WordPress: A Solid Career Move

When I spend time with PHP developers, project managers, and product experts, I’m continually surprised that when it comes to large scale, enterprise projects, they often tell me that they reach for a solution that isn’t WordPress. Laravel, Drupal, CodeIgniter, Cake, and the list goes on…

One out of every 3 websites is built with WordPress. There’s no sign of slowing down. In fact, the opportunities seem greater than ever for WordPress.

Now I’m not an engineer or an architect, but I’ve seen WordPress do some pretty exciting things, and there’s more of an upside potential than the casual observer may realize.

Google’s significant investments in building WordPress friendly developer tools and technologies is a great indicator that WordPress is poised to be the go-to CMS for projects of all shapes and sizes (See Google’s work with WordPress at Google I/O 2018). And they’re not the only major web tech company jumping on board.

WordPress’ recent introduction of Gutenberg and it’s focus on JavaScript are also good indicators that WordPress is moving towards the future.

I don’t expect that you’re persuaded yet, that’s not really my purpose here, but rather to suggest that WordPress should be on your radar. Particularly if you’re a Senior PHP developer and are on the fence about which technologies you most want to work with. The potential for WordPress’ growth in the coming years looks incredibly strong, and with that will come a demand for more and more skilled engineers to build solutions with the world’s most prolific CMS. Don’t just take my word for it (Why trust a recruiter anyway, right?) Here are the findings from Jonathan Wold’s look at some of the fastest growing SaaS companies and how they’re integrating with WordPress, and what the future opportunities look like.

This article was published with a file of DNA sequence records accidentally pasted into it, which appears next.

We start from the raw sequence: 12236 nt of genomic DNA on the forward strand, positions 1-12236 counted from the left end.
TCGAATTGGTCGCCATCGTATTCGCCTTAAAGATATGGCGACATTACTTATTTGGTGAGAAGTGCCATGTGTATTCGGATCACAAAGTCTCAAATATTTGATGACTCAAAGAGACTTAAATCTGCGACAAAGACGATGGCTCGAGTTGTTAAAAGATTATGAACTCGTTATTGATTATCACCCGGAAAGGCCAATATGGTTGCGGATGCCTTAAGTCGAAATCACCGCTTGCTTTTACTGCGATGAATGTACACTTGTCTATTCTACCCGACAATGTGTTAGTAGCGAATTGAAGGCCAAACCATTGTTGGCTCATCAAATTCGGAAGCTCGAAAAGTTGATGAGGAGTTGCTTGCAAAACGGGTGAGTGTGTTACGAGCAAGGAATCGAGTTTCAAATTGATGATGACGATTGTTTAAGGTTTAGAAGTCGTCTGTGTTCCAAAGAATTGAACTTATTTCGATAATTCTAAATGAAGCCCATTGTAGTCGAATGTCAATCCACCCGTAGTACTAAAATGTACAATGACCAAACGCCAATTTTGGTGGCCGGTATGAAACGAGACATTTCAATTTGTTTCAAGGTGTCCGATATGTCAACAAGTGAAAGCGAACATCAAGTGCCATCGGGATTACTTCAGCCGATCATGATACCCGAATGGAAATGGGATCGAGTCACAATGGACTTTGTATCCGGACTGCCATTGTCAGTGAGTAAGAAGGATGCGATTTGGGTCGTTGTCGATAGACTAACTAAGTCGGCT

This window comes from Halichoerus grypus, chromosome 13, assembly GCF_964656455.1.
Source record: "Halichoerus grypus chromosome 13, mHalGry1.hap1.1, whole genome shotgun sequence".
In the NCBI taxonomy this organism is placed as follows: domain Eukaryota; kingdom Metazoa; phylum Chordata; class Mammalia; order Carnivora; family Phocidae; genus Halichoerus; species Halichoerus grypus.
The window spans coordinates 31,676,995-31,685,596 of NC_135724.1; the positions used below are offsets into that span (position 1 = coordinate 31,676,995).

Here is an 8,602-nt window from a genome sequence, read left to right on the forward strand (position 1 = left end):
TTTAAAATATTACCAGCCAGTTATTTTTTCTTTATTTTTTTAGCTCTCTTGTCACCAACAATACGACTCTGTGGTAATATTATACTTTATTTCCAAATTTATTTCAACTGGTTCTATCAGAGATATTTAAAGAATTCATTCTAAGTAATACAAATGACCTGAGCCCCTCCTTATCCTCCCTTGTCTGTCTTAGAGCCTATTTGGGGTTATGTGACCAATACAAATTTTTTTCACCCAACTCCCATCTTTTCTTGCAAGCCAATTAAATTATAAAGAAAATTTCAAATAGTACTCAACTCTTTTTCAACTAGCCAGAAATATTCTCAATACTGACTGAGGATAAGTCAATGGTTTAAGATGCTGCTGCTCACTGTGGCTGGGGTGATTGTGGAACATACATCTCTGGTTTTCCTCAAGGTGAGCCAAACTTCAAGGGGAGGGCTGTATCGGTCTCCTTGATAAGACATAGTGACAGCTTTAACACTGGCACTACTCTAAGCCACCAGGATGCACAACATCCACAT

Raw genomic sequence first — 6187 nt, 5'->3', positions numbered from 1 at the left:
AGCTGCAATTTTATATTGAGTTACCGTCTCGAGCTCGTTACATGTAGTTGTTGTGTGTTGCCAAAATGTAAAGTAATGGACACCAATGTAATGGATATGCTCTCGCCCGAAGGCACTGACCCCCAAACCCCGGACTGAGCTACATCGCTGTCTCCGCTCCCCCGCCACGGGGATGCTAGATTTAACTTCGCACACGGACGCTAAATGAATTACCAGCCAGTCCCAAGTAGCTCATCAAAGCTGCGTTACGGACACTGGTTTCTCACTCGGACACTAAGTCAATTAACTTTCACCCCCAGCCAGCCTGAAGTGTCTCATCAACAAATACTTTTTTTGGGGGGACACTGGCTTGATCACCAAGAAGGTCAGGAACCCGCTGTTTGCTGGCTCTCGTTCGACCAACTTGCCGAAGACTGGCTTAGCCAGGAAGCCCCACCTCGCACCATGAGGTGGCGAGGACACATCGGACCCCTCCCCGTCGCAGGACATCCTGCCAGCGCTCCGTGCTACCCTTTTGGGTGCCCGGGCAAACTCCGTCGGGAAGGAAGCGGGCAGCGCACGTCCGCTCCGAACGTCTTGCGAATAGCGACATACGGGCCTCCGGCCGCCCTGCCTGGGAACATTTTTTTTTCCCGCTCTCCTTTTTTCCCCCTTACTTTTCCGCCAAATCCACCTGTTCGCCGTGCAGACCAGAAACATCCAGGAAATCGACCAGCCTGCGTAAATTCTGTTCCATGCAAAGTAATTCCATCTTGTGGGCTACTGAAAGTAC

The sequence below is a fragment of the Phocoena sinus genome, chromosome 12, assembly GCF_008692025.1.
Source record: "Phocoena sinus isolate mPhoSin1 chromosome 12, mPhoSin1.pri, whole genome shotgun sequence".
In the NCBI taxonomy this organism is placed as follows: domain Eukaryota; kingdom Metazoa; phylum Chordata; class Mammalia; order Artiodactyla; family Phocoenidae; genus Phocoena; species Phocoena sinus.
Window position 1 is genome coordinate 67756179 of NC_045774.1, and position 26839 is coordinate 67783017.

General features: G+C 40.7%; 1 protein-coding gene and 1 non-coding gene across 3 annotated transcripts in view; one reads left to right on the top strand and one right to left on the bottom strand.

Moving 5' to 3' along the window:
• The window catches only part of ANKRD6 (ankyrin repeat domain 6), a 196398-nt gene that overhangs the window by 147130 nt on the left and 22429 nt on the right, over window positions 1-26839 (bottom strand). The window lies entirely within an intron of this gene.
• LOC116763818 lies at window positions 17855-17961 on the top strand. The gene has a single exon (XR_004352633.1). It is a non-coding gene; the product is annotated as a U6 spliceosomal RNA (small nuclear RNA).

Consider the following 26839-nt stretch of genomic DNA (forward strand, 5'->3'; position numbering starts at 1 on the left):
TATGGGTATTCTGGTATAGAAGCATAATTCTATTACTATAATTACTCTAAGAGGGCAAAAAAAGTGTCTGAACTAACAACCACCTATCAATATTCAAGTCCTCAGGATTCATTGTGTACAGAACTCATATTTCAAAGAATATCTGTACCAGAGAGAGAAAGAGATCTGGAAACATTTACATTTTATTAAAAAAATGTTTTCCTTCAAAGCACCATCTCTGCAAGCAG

So, whether you’re a PHP generalist, or already vested in a WordPress career, and you want to focus more deeply on WordPress at scale, working with enterprise clients, or a large WordPress specialty company, there’s a number of things you can do to increase your chances of making that transition successful.


Over the coming weeks I’ll be sharing 7 things I’ve identified, with the help of some really great WordPress folks, that can serve to position you as a top-shelf WordPress developer. Be sure to follow along here on LinkedIn, and take a moment to subscribe to the RemotelyConnected Newsletter to stay up to date on this series as well as some fresh info on working remotely in the software development world.